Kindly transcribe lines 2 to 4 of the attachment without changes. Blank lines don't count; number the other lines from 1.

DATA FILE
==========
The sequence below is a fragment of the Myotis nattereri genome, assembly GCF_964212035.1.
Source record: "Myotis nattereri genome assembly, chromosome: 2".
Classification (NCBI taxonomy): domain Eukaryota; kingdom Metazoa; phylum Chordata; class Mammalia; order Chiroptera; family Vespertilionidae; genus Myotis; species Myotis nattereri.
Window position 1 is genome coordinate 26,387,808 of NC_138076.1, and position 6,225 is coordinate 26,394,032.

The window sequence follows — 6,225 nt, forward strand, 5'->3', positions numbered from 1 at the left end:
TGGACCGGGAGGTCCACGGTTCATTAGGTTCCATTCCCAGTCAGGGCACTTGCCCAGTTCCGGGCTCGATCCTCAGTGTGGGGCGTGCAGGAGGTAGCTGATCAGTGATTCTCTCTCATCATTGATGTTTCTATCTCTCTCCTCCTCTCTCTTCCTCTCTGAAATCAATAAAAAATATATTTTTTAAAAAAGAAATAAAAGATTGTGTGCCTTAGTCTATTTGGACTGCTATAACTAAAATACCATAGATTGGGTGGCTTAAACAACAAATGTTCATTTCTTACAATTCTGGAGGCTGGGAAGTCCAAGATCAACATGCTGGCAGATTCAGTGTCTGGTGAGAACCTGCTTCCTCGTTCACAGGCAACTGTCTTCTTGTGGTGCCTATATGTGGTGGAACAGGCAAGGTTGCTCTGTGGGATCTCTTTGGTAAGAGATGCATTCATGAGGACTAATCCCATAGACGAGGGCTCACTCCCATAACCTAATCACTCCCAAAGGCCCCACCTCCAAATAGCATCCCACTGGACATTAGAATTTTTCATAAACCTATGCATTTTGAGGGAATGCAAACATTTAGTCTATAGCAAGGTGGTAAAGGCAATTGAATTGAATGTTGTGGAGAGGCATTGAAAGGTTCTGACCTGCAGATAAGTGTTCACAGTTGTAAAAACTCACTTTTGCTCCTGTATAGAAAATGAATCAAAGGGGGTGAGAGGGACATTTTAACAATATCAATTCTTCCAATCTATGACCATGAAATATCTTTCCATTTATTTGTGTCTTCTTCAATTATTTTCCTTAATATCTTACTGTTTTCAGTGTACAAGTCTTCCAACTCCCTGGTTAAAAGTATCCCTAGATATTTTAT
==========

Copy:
Source record: "Myotis nattereri genome assembly, chromosome: 2".
Classification (NCBI taxonomy): domain Eukaryota; kingdom Metazoa; phylum Chordata; class Mammalia; order Chiroptera; family Vespertilionidae; genus Myotis; species Myotis nattereri.
Window position 1 is genome coordinate 26,387,808 of NC_138076.1, and position 6,225 is coordinate 26,394,032.